Young Humanitarian League

The Young Humanitarian League was born at Penn Manor last year during a discussion in a modern world history class taught by Donna Brady.

The students were right in the middle of a class discussion about world poverty when they decided, then and there, they wanted to do something about it, recalled Brady.

The students felt that they could work toward their goal to help world poverty by contributing to the Heifer International organization – a  65-year-old initiative that sends pairs of animals to poor farmers around the world.

With a goal of  raising $5,000.  The club plans on sending between thirteen and sixteen pairs of animals around the world to poor farmers in need of livestock.

Last year the club raised $3,000 and is trying to raise more by selling gummy bears, hosting a  teacher dress-down day, having a stand at spring fling, and holding sub sales.

The original group has grown a lot from last year to this year, according to Brady.   The group has an active group of officers and a president. The current president of the club is Will Shipley.

The students have not yet met formally during club this school year but the gummy bear sale in Brady’s room is going strong.

Last year a student, Cody Diehl, donated $500 of his own money to the club.

Diehl is a young student who works on his great uncle’s farm. He worked on the farm for six months in order to donate the $500 to the club.

He sets aside 10 percent of his paycheck to donations every week.  He also donates to his church, Manor B.I.C. (Brethren In Christ).

“I feel great and thankful to help the less fortunate,”  said Diehl.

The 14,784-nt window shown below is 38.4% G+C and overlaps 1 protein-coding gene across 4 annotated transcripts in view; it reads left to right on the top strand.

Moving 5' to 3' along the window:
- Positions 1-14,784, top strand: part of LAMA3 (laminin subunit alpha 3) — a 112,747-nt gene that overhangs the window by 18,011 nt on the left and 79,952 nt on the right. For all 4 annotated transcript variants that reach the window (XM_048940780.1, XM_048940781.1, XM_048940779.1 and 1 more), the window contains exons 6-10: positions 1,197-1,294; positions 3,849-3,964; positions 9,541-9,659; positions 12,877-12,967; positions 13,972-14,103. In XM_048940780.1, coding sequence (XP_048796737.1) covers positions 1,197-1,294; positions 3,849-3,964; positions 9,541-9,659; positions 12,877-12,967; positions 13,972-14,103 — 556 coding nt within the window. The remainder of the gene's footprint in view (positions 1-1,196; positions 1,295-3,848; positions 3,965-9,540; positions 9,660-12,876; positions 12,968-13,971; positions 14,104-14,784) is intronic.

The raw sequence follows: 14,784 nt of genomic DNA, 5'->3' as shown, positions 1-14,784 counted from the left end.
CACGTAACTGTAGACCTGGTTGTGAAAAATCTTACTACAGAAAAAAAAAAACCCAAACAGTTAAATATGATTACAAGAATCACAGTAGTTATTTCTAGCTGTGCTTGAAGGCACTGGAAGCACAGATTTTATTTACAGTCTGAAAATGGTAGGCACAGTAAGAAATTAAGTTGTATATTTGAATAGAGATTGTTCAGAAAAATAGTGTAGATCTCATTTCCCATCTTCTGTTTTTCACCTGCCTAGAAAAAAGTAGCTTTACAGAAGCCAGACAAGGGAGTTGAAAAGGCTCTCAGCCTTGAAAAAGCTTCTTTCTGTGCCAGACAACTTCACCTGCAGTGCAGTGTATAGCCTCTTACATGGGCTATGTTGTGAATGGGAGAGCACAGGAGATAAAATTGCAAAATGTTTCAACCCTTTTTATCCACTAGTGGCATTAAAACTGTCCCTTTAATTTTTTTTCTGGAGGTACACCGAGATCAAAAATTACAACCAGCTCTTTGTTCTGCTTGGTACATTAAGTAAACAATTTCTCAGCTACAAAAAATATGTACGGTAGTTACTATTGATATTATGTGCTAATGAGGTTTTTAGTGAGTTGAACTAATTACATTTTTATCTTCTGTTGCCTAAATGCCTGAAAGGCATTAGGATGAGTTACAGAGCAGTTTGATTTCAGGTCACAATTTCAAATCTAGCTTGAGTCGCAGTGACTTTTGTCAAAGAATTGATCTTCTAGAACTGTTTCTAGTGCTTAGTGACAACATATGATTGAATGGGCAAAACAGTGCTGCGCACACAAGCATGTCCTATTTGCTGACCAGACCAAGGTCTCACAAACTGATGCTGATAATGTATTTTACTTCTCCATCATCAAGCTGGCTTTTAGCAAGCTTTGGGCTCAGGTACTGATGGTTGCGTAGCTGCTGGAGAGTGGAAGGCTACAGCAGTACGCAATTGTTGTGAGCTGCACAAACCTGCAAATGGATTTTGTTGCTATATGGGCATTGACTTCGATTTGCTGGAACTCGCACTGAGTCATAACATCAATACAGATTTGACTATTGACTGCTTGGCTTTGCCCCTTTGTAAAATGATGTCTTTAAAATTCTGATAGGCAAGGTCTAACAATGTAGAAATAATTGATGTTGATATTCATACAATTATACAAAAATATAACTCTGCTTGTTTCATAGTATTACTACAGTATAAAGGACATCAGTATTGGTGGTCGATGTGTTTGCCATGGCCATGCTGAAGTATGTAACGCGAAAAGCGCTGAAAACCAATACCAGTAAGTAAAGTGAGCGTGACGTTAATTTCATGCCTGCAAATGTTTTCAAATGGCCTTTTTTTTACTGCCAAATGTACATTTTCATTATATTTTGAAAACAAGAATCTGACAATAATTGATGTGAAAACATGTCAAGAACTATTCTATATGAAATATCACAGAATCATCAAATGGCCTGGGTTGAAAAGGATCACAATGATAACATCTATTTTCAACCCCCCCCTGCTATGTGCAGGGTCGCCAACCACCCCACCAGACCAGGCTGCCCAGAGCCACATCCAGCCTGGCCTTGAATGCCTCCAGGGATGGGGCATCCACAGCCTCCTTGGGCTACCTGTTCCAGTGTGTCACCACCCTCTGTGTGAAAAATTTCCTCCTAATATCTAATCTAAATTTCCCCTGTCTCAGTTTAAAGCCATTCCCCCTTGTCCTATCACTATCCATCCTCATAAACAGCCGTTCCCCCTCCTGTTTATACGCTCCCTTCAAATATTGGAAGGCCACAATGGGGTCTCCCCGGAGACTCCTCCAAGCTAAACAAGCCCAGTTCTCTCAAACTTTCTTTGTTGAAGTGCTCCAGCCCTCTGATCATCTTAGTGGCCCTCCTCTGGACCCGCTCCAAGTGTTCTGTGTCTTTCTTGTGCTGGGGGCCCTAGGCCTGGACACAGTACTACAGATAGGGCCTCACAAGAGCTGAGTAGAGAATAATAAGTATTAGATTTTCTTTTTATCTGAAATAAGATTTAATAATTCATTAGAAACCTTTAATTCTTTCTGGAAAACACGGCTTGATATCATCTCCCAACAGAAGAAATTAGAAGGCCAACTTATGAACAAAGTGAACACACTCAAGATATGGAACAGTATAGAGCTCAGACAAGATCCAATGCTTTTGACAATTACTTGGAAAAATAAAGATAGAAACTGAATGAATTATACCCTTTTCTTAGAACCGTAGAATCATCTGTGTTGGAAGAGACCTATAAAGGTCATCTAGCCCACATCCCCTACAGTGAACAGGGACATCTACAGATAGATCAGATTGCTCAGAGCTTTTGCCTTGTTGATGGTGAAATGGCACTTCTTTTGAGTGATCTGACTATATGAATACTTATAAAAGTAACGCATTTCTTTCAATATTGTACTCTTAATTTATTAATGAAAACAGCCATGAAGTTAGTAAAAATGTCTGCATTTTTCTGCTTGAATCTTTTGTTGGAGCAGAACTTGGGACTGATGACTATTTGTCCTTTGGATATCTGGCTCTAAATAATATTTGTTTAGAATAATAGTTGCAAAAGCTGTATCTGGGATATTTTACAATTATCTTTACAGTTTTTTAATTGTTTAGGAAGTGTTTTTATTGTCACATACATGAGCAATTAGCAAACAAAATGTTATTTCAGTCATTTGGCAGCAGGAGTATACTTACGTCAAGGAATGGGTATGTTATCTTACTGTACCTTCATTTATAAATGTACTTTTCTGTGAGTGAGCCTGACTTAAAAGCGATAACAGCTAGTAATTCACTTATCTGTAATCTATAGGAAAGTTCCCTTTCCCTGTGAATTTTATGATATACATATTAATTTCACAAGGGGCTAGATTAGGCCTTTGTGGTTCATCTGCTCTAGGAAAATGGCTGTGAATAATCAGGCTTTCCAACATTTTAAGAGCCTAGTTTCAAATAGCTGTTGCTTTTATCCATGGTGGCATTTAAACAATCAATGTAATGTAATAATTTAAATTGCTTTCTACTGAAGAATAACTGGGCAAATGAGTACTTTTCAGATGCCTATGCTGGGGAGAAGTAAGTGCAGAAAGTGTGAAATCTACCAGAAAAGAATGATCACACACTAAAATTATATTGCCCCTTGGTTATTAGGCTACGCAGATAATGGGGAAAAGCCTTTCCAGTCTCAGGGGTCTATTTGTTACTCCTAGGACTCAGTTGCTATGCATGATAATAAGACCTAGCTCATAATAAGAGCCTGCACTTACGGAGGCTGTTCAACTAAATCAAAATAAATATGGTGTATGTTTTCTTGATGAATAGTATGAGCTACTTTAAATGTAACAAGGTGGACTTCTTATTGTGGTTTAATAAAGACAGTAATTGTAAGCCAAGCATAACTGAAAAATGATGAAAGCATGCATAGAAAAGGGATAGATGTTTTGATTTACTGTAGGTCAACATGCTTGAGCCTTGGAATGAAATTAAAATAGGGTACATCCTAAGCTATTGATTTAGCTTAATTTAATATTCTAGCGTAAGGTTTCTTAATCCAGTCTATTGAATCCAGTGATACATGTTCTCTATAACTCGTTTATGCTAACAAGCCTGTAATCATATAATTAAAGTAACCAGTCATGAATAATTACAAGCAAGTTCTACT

By Patrick Miller and Tyler Keith

Dig Pink

For the Penn Manor girl’s volleyball team, the term “believe” is what they go by.

On October 13, the girl’s volleyball team played Warwick  during a fundraiser called Dig Pink to help support the American Cancer Society’s “Fight Against Breast Cancer.”breastcancer

“We use the word “believe” because it’s a word that has many meanings: believe we can win, and believe that we can make a difference with Dig Pink,” said Kirsten Bechtold.

Each player had a personal goal of raising $50, with a total goal of $10,000.

“We raised around $4,500 dollars for the fundraiser, which is great,” said coach Jarod Staub. “All of that money will be donated to the American Cancer Society.”

The volleyball team chose to do a Breast Cancer Awareness fundraiser because, “both coach Jarod Staub and I had friends lose their mothers to breast cancer, and I lost my dad to lung cancer, so it’s something we were thinking about,” said volleyball coach Tim Joyce.

In addition, gift donations were auctioned at the event. Raffle tickets and a Chinese auction helped the team toward their goal.

Coach Staub said, “We are hoping to make a tradition and do it again next year.”

Dig Pink!

The girls volleyball team wore pink shirts to promote their fundraiser.
The girls volleyball team wore pink shirts to promote their fundraiser.

By: Lyta Ringo